The tools we use at Corpo Kinetic in our rehab services are two-fold.  As certified massage therapists, we can use massage and manual therapy to release tension in the soft tissues (muscles, fascia, ligaments, and tendons), and as certified Pilates instructors we can help you strengthen areas which need strengthening as well.  This two-fold approach can be very powerful in getting past injury.

Why would you see us as opposed to a physical therapist or chiropractor?  Your health care team is ultimately up to you.  Pilates and massage, even when combined in a rehab setting, should not replace an evaluation from a trained medical professional such as your doctor, a physical therapist, or a chiropractor.  Depending on your injury, our rehab services may be a good fit for you either as your main source or rehabilitative care or as an addition to the care you are getting in a medical setting.  Here are some examples of the types of clients who see us for rehab:

  1. Physical therapy has helped!  But you’re still not back to your full functioning.  Unfortunately, many insurances will only pay for a certain amount of physical therapy per injury.  If you’re better but still not back to all the physical activities you’d like to do, you may just need more care.  We can help pick up where your physical therapy left off.
  2. You’re currently doing physical therapy, but you want more supervised movement.  If you’re lucky, you get to see your physical therapists twice a week, but often PT appointments are weekly or even less frequent.  To get past an injury, you need to be doing your physical therapy exercises more frequently, and for best results you want to make sure that you’re doing your exercises with the best form and alignment.  In these cases, our rehab trainers make a great addition to your team, helping you maintain good form and strengthen the appropriate muscles in between your physical therapy appointments.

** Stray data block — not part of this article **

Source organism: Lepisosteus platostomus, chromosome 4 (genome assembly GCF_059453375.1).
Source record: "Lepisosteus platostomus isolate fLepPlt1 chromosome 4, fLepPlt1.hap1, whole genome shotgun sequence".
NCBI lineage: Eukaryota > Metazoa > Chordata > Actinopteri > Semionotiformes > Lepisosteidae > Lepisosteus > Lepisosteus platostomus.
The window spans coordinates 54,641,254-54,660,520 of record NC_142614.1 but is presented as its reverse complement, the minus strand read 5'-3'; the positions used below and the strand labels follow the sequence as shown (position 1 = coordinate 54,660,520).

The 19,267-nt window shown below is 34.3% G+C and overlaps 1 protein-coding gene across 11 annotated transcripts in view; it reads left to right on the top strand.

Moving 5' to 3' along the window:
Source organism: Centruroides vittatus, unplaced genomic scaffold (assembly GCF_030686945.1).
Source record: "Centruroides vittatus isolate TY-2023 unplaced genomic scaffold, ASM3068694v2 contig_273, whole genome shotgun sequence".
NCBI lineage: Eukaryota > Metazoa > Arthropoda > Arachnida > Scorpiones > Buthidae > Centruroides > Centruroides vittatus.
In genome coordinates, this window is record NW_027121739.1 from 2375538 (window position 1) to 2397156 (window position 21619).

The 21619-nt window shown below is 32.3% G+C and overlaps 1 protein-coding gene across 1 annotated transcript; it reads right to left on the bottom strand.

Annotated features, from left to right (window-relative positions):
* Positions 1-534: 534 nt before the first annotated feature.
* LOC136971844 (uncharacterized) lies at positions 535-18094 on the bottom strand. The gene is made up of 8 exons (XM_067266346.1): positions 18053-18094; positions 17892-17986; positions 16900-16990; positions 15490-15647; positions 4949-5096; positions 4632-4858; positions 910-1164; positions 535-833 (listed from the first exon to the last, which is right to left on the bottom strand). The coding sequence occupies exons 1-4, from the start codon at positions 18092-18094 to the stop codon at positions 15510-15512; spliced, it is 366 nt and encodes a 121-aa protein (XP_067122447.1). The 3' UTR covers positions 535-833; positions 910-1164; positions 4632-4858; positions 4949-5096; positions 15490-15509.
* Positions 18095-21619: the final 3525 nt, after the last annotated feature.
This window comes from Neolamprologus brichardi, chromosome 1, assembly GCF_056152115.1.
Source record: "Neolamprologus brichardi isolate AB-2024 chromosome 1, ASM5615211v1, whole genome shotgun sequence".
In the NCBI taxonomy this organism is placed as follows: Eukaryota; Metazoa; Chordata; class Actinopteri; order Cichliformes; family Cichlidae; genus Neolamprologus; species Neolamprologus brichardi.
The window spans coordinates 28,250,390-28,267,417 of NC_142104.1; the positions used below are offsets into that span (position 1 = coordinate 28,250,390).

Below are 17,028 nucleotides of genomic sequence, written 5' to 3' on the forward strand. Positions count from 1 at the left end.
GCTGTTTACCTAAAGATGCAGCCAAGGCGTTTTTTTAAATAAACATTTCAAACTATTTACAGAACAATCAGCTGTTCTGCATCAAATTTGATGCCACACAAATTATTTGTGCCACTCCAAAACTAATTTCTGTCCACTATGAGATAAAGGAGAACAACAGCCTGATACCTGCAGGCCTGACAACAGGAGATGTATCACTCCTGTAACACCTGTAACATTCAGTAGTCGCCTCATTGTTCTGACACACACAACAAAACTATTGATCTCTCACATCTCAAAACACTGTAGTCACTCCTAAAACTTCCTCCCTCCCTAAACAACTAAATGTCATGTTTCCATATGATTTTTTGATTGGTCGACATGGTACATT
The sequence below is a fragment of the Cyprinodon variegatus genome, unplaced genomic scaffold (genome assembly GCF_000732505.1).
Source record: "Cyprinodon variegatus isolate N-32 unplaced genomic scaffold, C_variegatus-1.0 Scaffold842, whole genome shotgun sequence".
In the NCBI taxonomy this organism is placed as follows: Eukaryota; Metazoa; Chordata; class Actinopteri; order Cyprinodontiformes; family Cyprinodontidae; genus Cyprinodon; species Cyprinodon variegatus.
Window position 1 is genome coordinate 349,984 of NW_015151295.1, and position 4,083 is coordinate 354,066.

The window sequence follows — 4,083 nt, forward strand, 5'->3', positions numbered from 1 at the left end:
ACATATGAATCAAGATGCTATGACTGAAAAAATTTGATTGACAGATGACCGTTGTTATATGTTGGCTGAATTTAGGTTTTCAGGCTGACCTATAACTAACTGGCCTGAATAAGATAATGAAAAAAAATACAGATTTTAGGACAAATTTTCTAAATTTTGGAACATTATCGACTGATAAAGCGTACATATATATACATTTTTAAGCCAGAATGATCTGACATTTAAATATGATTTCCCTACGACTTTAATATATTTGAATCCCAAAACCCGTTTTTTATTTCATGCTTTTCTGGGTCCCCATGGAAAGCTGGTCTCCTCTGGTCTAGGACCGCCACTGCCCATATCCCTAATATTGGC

3. Your doctor has offered medical interventions such as steroids and surgery, but you’d like to try a more conservative approach first.  Because surgery has risk of complication, and is essentially another injury the body will have to recover from, many people would like to avoid surgery if possible, or delay it as long as possible.  Some people also believe that steroids do more to mask symptoms than treat the cause of injury.  Many people turn to Pilates when they are seeking to avoid back surgery, and adding manual therapy with our rehab services can be even more effective.  Even in cases of more advanced osteoarthritis, where eventually a joint may need to be replaced, I have seen our rehab services decrease pain, increase mobility, and push back a surgery date, adding years of healthy function.  Manual therapy and strengthening exercises can help make sure that the musculature around the joint isn’t pulling it out of alignment, which would increase the bone-on-bone rubbing which causes pain and lack of mobility.
  4. You’re seeing a chiropractor, and you both feel strengthening is the next step towards getting you back to full functioning. If you keep getting adjusted and the pain or injury keeps coming back, you may need to strengthen the musculature around the area.  Increased muscular support can help you resist the loads you’re placing on your body as you go about your daily life, helping you hold your adjustment for longer.